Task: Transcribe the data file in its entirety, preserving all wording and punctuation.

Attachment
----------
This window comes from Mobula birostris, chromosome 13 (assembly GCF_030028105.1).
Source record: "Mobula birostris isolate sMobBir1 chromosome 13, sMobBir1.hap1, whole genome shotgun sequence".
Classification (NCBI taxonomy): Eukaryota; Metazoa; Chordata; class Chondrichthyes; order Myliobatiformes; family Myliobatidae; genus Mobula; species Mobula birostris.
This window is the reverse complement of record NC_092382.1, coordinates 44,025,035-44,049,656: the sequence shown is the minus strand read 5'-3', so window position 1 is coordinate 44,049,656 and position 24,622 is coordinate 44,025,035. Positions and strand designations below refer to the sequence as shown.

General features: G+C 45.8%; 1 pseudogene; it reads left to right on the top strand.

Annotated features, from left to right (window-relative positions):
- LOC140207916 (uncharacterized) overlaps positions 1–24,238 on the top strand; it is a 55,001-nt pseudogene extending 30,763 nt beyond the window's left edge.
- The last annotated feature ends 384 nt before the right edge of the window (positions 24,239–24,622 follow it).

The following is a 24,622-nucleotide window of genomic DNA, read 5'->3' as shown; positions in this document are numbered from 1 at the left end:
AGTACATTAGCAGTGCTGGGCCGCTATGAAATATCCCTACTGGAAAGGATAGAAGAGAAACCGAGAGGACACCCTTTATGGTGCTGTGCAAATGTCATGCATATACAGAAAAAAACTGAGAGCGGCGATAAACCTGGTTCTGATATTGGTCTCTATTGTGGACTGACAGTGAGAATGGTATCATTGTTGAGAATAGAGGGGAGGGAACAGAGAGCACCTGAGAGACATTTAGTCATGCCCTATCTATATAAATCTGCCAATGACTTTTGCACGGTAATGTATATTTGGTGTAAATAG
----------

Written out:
This window comes from Mobula birostris, chromosome 13 (assembly GCF_030028105.1).
Source record: "Mobula birostris isolate sMobBir1 chromosome 13, sMobBir1.hap1, whole genome shotgun sequence".
Classification (NCBI taxonomy): Eukaryota; Metazoa; Chordata; class Chondrichthyes; order Myliobatiformes; family Myliobatidae; genus Mobula; species Mobula birostris.
This window is the reverse complement of record NC_092382.1, coordinates 44,025,035-44,049,656: the sequence shown is the minus strand read 5'-3', so window position 1 is coordinate 44,049,656 and position 24,622 is coordinate 44,025,035. Positions and strand designations below refer to the sequence as shown.

General features: G+C 45.8%; 1 pseudogene; it reads left to right on the top strand.

Annotated features, from left to right (window-relative positions):
- LOC140207916 (uncharacterized) overlaps positions 1–24,238 on the top strand; it is a 55,001-nt pseudogene extending 30,763 nt beyond the window's left edge.
- The last annotated feature ends 384 nt before the right edge of the window (positions 24,239–24,622 follow it).

The following is a 24,622-nucleotide window of genomic DNA, read 5'->3' as shown; positions in this document are numbered from 1 at the left end:
AGTACATTAGCAGTGCTGGGCCGCTATGAAATATCCCTACTGGAAAGGATAGAAGAGAAACCGAGAGGACACCCTTTATGGTGCTGTGCAAATGTCATGCATATACAGAAAAAAACTGAGAGCGGCGATAAACCTGGTTCTGATATTGGTCTCTATTGTGGACTGACAGTGAGAATGGTATCATTGTTGAGAATAGAGGGGAGGGAACAGAGAGCACCTGAGAGACATTTAGTCATGCCCTATCTATATAAATCTGCCAATGACTTTTGCACGGTAATGTATATTTGGTGTAAATAG